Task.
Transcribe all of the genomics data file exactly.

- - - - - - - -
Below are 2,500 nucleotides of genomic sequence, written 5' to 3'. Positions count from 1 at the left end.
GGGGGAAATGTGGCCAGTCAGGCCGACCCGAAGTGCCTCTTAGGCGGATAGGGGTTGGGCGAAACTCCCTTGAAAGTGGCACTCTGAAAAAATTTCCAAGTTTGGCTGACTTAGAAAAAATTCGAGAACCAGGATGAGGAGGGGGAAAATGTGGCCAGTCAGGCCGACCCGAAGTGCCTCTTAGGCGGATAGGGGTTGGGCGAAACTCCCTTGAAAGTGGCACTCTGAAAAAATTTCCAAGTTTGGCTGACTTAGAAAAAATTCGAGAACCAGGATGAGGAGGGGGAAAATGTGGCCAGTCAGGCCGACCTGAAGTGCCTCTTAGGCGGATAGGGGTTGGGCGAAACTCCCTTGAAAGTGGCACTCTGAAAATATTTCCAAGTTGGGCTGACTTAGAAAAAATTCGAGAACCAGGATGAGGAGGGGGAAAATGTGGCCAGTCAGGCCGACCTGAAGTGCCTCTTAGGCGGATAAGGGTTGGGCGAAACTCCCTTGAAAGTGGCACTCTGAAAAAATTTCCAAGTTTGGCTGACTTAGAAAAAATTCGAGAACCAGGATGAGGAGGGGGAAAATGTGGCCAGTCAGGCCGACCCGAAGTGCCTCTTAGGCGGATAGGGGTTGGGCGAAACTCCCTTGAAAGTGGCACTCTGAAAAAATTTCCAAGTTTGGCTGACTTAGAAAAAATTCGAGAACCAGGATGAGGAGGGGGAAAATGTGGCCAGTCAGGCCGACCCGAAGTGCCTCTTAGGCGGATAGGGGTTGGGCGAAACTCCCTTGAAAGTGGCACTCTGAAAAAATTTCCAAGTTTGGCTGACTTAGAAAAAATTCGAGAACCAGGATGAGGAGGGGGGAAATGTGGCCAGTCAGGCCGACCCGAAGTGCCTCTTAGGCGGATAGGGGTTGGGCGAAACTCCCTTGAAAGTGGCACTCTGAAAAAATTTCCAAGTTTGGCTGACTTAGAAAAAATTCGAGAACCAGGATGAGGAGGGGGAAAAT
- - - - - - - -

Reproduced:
Below are 2,500 nucleotides of genomic sequence, written 5' to 3'. Positions count from 1 at the left end.
GGGGGAAATGTGGCCAGTCAGGCCGACCCGAAGTGCCTCTTAGGCGGATAGGGGTTGGGCGAAACTCCCTTGAAAGTGGCACTCTGAAAAAATTTCCAAGTTTGGCTGACTTAGAAAAAATTCGAGAACCAGGATGAGGAGGGGGAAAATGTGGCCAGTCAGGCCGACCCGAAGTGCCTCTTAGGCGGATAGGGGTTGGGCGAAACTCCCTTGAAAGTGGCACTCTGAAAAAATTTCCAAGTTTGGCTGACTTAGAAAAAATTCGAGAACCAGGATGAGGAGGGGGAAAATGTGGCCAGTCAGGCCGACCTGAAGTGCCTCTTAGGCGGATAGGGGTTGGGCGAAACTCCCTTGAAAGTGGCACTCTGAAAATATTTCCAAGTTGGGCTGACTTAGAAAAAATTCGAGAACCAGGATGAGGAGGGGGAAAATGTGGCCAGTCAGGCCGACCTGAAGTGCCTCTTAGGCGGATAAGGGTTGGGCGAAACTCCCTTGAAAGTGGCACTCTGAAAAAATTTCCAAGTTTGGCTGACTTAGAAAAAATTCGAGAACCAGGATGAGGAGGGGGAAAATGTGGCCAGTCAGGCCGACCCGAAGTGCCTCTTAGGCGGATAGGGGTTGGGCGAAACTCCCTTGAAAGTGGCACTCTGAAAAAATTTCCAAGTTTGGCTGACTTAGAAAAAATTCGAGAACCAGGATGAGGAGGGGGAAAATGTGGCCAGTCAGGCCGACCCGAAGTGCCTCTTAGGCGGATAGGGGTTGGGCGAAACTCCCTTGAAAGTGGCACTCTGAAAAAATTTCCAAGTTTGGCTGACTTAGAAAAAATTCGAGAACCAGGATGAGGAGGGGGGAAATGTGGCCAGTCAGGCCGACCCGAAGTGCCTCTTAGGCGGATAGGGGTTGGGCGAAACTCCCTTGAAAGTGGCACTCTGAAAAAATTTCCAAGTTTGGCTGACTTAGAAAAAATTCGAGAACCAGGATGAGGAGGGGGAAAAT